Human Rights WatchLives Destroyed: Attacks on Civilians in the Southern Philippines
Spacer Home    Audio Commentary    Report    Download Spacer

Justice Stalled

Prosecutions of those responsible for attacks on civilians in the Philippines have proceeded slowly over the last seven years. Although numerous suspects in bombing attacks have been arrested, very few have been successfully brought to trial. Indeed, prosecutions have been delayed in some cases for over four years.

The following detainees are among the many who are still awaiting trial:

  • Ahmed Santos, head of the Rajah Solaiman Movement, was arrested in Zamboanga City in October 2005. Santos is implicated in numerous bombings including the Superferry attack, the Valentine’s Day attacks, and the February 20, 2003 bombing of Awang airport near Cotabato City. He was charged with “rebellion” in November 2005, along with seven associates who were captured with him, but as of June 2007 there had been no further progress on his case.
  • Redondo Cain Dellosa, a RSM member with alleged ties to ASG and JI, was arrested in March 2004 in connection with the Superferry attack. Authorities allege that Dellosa bought a ticket for Bunk 51B on the Superferry, where the bomb that detonated was placed, and that he disembarked before departure. As of June 2007, Dellosa has only been charged in relation to an unconnected kidnapping case, not in relation to the Superferry attack.
  • Ahmad Faisal bin Imam Sarijan, aka Zulkifli, was allegedly head of JI operations in Mindanao from 2000 to 2003, and is implicated in several bomb attacks in Mindanao from early 2002, including the Fitmart and Davao City blasts. Zulkifli was captured by Malaysian authorities in September 2003 and held incommunicado in Malaysia for almost two years. He was turned over to Philippine police in July 2005 and charged in the February 2003 bombing at Awang airport near Cotabato City, and the May 10, 2003 Koronadal bombing. A preliminary hearing was held in Koronadal City in the latter case in January 2006, but there had been no further progress in his case as of June 2007. A close associate, Ahmad Saifullah Ibrahim, aka Hudzaifah, was arrested at the same time, but it is unclear whether he is in Malaysian or Philippine custody.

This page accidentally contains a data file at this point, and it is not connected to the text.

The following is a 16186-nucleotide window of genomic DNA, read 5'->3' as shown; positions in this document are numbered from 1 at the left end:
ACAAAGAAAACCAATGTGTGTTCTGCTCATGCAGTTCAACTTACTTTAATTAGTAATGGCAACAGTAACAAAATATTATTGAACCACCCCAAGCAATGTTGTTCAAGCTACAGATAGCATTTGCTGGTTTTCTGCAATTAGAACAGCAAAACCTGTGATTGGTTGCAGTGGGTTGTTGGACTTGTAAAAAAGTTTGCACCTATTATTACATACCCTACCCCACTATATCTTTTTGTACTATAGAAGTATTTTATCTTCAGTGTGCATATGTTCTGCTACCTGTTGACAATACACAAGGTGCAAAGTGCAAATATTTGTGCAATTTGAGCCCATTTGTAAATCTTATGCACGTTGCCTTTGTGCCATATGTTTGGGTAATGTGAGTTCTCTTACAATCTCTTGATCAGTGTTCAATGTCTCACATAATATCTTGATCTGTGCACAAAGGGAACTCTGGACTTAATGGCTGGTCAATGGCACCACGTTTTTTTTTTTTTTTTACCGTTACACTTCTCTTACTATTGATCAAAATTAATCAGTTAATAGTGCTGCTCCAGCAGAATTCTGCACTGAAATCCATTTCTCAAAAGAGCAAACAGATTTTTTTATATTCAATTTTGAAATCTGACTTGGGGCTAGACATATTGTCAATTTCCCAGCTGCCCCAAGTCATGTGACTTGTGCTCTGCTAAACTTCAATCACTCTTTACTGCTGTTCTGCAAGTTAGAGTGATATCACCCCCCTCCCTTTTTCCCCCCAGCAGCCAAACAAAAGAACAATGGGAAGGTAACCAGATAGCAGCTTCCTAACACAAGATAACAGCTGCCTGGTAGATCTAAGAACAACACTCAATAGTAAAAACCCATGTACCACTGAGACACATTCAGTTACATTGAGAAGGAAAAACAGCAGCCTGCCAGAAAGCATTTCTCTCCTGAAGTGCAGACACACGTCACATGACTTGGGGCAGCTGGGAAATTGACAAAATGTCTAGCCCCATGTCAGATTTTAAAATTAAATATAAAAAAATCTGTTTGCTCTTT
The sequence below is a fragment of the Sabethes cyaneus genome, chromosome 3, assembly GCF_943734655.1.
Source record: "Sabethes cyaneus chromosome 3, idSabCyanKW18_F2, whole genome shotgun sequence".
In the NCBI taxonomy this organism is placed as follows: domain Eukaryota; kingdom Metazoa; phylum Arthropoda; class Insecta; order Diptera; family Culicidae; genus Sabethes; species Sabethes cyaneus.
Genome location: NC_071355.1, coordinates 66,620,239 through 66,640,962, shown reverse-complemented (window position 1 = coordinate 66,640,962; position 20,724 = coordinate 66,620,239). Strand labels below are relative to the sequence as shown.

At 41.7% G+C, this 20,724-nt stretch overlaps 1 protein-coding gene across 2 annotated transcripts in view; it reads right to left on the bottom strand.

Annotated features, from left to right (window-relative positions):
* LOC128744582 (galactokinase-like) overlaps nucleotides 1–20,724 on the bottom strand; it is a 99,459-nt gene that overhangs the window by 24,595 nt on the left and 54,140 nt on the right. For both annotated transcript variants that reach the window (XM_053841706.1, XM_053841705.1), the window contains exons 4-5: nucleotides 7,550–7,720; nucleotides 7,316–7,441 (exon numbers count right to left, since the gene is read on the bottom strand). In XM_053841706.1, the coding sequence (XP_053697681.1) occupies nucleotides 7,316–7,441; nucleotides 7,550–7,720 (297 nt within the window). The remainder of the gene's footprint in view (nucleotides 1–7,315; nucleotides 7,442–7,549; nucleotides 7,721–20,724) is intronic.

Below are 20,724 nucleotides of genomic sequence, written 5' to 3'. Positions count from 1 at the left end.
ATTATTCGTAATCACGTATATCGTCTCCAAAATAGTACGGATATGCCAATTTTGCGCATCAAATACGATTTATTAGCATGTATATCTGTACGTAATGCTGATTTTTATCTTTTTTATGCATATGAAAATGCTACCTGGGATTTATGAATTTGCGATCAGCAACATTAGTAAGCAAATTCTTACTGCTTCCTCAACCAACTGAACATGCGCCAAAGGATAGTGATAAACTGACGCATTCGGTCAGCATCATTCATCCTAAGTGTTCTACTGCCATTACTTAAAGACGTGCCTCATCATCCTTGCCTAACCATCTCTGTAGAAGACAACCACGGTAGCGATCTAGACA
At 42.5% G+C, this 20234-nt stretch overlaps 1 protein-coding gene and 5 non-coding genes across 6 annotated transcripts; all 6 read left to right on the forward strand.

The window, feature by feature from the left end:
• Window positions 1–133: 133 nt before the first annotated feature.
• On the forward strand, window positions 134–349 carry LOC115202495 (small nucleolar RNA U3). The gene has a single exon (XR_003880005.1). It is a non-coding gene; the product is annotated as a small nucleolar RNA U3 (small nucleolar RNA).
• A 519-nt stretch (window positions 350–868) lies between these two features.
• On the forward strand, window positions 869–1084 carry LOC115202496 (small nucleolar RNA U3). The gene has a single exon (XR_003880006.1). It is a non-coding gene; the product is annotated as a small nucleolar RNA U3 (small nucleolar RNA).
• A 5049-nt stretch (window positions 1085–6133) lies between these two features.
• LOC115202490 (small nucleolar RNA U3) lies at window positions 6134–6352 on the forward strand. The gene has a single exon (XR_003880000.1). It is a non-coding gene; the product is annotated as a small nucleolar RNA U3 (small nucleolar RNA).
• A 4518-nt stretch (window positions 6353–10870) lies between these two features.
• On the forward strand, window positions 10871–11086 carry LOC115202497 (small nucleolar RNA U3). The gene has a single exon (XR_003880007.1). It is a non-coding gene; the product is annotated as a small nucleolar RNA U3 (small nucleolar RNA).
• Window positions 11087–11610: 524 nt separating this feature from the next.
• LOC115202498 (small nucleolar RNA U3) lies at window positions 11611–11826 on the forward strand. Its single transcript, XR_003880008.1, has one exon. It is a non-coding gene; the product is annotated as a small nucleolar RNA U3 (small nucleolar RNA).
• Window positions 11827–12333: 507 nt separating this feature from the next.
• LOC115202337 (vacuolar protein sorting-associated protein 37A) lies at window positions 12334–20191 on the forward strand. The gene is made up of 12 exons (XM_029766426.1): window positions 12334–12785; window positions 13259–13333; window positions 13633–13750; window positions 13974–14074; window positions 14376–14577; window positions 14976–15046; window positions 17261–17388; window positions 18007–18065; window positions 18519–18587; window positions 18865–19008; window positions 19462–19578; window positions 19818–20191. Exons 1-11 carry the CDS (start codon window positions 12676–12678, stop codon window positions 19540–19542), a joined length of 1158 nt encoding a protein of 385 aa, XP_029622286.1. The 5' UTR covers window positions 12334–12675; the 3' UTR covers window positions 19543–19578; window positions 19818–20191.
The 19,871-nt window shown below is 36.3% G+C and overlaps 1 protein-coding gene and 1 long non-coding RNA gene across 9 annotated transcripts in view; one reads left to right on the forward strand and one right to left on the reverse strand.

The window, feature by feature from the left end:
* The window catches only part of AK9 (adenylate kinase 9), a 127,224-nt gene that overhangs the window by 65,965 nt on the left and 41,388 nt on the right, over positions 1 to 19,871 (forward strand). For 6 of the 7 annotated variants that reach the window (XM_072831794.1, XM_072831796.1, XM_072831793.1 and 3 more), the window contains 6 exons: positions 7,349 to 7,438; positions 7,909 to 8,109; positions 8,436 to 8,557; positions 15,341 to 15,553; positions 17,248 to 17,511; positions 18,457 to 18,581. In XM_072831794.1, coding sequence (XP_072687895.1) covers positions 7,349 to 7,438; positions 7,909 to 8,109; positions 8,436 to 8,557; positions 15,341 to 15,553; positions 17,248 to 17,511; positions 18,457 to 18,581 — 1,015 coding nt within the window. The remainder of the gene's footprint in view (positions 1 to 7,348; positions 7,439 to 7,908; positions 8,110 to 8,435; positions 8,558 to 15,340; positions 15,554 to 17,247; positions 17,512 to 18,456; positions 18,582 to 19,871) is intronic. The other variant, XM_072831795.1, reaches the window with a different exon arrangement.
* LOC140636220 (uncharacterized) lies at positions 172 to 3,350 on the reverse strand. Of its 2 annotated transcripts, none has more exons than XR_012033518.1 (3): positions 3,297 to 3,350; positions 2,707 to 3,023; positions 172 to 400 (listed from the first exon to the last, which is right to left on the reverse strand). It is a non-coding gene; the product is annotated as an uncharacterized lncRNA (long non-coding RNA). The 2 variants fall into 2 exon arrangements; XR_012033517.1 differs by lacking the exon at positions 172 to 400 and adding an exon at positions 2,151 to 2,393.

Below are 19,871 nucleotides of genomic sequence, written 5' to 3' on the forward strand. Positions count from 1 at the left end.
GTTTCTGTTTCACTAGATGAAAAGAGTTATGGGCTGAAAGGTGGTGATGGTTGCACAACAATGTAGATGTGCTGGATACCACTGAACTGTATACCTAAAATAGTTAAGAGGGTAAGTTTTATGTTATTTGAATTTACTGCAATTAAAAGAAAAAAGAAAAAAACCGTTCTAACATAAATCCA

• Taufiq Rifqi, a close JI associate of Zulkifli’s, was arrested in Cotabato City in October 2003. Philippine authorities state that Rifqi confessed to involvement in bombings in Tacurong (March 2003), Kidapawan (January 2003), Parang (April 2003), and in several attacks in Koronadal (February, March, and May 2003). Rifqi was indicted, and is currently held in Koronadal, but as of June 2007 no progress had been made in his prosecution.
  • Elmer Abram (also known as Elmer Emran), a suspected member of JI, was allegedly involved in two bombings in General Santos City: the 2004 public market and 2005 General Santos Valentine’s Day attacks. He was arrested by Indonesian police in late September or early October 2006; it was not known as of June 2007 whether he had been extradited to the Philippines. He was previously arrested in General Santos City in June 2005; it is unclear how he had come to be at large in late 2006.
  • Jordan Abdullah and Jaybe Ofrasio are both linked to JI. They are alleged to have handled financing and false papers for Zulkifli to travel to Malaysia under the name Donny Ofrasio. Jaybe Ofrasio was arrested in Belfast, Northern Ireland, in February 2004, and Abdullah was captured in the Philippines in April 2004. As of June 2007, the Philippine government could not update Human Rights Watch as to charges against Abdullah. Ofrasio, for his part, was arraigned in Belfast in October 2006 on charges of supplying funding and assistance for acts of terrorism. (It is unclear whether he will face charges in the Philippines.)

The cost of the delays in these prosecutions has been high. The justice system has not only failed the civilian victims of bombing attacks; the lack of successful prosecutions has caused conspiracy theories about the attacks to flourish. Throughout the Philippines, and especially in Mindanao and the Sulu islands, leaders from the Moro community, civil society, and opposition political movements suggested to Human Rights Watch that the Philippine government itself was responsible for the bombing attacks of recent years. Proponents of these claims argued that the government had various reasons to carry out such attacks: to derail Moro independence efforts, to justify harsh crackdowns on political opponents, or to attract US military assistance.